THE UNHOLY: A Chain Of Savage Warriors

TU1Seemingly out of nowhere rises The Unholy, another promising Portuguese act, following great newer bands like Ironsword, Ravensire and Midnight Priest. However, apart from sharing some members with the latter, The Unholy doesn’t have much in common musically with the aforementioned acts, as they have a sound that is close to the more melodic US metal bands from the second half of the eighties. The band’s new three song demo isn’t out yet, but the band was kind enough to send it to me to check out in its entirety. If you like the first sample, “Open The Gates”, you should be waiting in anticipation for the thing to be released, as the two other tracks also show a lot of promise. As bringing new exciting acts to people’s attention is one of the reasons why I started Metal Squadron, it felt natural to contact singer Sara Steel and guitarist Nuno Nightmare to get all the facts on this promising newcomer.I start by asking the pair to fill us in on the important details of who the members are, and what kind of musical background they have.

Sara: – The Unholy are a chain of savage warriors ready to unleash hell on earth through their vicious heavy metal music! Starting with the introductions, we have the beastly Alex Animal on the drums and rowdy outlaw Joe Dalton on bass, both of them also play for our good friends Midnight Priest. Nuno Nightmare handles all the guitars and is one of the original founding members of the band along with myself, Sara Steel, the vocalist. Both of us have been hard n’ heavy fans since our early teens and from there to having our own band was just a natural step.

The band was formed by the end of 2007 when Sara and Nuno decided to join forces and start a heavy metal band.

Sara: – By that time we got things rolling by rehearsing a few cover songs along with a friend filling in on drums. We kept playing as we looked for someone to pick up the bass. By 2010 Nuno got to play for Midnight Priest, and yet we had not found a bass player, so the band got set aside for a while. In the beginning of 2011 we finally met someone who was willing to play the bass, and when we thought we were ready to start rocking, our drummer left us… Fast forward to 2013, and after a few more line-up changes, we finally gave our first live show, in February. So we really consider 2013 to be our year zero as a band.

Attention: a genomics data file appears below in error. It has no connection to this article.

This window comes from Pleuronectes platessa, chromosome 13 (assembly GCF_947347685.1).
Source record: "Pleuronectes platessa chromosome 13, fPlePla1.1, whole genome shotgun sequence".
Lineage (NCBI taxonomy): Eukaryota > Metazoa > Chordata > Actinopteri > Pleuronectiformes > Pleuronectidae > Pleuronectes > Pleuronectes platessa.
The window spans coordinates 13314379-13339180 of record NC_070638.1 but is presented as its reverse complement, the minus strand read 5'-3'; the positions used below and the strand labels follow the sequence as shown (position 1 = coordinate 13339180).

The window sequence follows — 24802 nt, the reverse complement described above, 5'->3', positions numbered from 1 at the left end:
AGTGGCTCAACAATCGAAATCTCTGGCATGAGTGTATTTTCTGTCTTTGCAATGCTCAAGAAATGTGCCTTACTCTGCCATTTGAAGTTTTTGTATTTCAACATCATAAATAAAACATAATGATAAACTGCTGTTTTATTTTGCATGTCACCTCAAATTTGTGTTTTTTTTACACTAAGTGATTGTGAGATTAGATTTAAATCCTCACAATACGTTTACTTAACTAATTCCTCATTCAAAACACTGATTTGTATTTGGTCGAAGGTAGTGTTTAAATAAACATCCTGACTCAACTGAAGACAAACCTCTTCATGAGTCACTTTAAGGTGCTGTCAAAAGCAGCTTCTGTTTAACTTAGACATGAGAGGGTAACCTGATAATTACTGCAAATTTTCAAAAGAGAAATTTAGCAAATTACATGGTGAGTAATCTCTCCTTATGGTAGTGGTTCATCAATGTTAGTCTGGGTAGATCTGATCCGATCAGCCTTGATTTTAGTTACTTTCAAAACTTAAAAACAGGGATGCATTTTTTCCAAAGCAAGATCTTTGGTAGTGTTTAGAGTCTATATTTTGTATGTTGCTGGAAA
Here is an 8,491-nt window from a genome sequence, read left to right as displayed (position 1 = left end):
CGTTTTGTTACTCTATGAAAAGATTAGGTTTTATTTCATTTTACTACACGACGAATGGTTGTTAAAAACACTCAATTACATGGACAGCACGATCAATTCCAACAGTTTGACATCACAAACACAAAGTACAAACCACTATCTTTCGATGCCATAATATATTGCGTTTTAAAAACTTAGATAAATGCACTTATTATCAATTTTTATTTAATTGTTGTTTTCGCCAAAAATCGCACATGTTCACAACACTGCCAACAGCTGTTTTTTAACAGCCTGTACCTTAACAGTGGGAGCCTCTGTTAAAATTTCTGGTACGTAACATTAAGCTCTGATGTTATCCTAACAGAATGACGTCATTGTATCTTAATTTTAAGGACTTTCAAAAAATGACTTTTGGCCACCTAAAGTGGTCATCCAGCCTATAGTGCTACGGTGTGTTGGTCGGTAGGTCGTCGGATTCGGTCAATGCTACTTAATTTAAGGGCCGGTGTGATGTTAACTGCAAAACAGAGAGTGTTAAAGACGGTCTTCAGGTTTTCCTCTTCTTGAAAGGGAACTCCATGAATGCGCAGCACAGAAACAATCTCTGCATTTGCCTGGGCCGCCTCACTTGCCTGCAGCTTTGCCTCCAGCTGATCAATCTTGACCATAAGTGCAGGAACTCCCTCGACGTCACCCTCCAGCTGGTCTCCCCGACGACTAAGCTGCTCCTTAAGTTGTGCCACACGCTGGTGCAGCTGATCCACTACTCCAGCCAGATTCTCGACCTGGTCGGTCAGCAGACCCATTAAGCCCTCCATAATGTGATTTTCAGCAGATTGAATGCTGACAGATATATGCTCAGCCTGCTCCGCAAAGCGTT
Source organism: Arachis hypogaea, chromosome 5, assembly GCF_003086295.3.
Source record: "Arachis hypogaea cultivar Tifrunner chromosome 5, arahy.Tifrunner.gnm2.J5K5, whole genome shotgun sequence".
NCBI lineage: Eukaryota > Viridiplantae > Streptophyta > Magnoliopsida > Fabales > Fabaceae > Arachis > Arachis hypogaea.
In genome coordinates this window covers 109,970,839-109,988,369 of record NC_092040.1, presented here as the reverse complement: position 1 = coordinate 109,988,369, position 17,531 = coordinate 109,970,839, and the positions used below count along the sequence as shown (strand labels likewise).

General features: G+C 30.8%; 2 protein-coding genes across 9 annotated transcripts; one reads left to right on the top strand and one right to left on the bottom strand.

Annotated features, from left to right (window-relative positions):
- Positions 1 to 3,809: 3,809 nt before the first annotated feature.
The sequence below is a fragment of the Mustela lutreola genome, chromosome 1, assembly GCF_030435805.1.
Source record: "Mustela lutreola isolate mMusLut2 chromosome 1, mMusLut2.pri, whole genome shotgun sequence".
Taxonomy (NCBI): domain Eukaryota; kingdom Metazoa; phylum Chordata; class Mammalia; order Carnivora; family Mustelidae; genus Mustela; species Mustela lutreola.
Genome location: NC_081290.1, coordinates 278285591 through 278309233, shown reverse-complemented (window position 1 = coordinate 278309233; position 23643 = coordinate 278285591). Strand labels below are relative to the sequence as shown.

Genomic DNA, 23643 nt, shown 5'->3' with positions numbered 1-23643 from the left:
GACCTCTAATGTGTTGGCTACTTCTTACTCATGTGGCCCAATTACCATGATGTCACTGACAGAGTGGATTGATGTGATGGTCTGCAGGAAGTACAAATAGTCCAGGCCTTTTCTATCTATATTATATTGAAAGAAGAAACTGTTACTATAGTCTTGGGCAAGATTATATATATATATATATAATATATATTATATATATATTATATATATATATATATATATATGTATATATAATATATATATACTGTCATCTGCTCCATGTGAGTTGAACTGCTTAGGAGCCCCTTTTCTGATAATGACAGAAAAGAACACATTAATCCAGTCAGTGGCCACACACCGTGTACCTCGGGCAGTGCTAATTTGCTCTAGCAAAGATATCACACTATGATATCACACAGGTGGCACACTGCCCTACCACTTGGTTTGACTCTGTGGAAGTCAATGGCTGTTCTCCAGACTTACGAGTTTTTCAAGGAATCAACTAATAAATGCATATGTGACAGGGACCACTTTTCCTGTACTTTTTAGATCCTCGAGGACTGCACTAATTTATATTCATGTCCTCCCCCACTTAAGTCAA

Nuno: – Our main goal is to write great heavy metal songs! Whatever happens next just happens. Of course we would like to play everywhere as there’s nothing more rewarding than playing your tunes live. Let’s see what the future holds for The Unholy.

Talking about Midnight Priest. Nuno performed on their excellent self titled album. Why are you no longer a member of the band? Does it have something to do with the fact that you wanted to focus on The Unholy?

Nuno: – I answered something like this in a previous interview. I think the guys got tired of me drawing the attention of all the girls during the live shows and kicked me out… Ahahah! Seriously, my departure from the band had to do with a variety of reasons, but wanting to focus more on The Unholy was one of them for sure. Having your own band is almost like a full time job though you don’t get paid, no way I could keep it up being in two bands at the same time.

Do you view the lineup you have at the moment as a stable one, or are you looking for someone to take Joe and Alex’s places as they are also involved with Midnight Priest?TU2

Sara: – We sure hope so. You never know what might happen in this life, but we believe Alex and Dalton are true heavy metal warriors to the bone, and right now the band’s line-up doesn’t concern us. We see it as pretty stable for the time being.

When it comes to writing songs, Nuno is the guy that usually comes up with the main riffs and song structures.

Nuno: – Then we go from there in the rehearsal room. Sara works the vocal lines and melodies, and sometimes I get to help her. Dalton gives his take on the bass and we are yet to start composing since Alex joined in, but I expect him to destroy the drum kit as we go along. We enjoy having this full band approach since it allows our songs to sound more unique, though we need to have a stable line-up to make things work.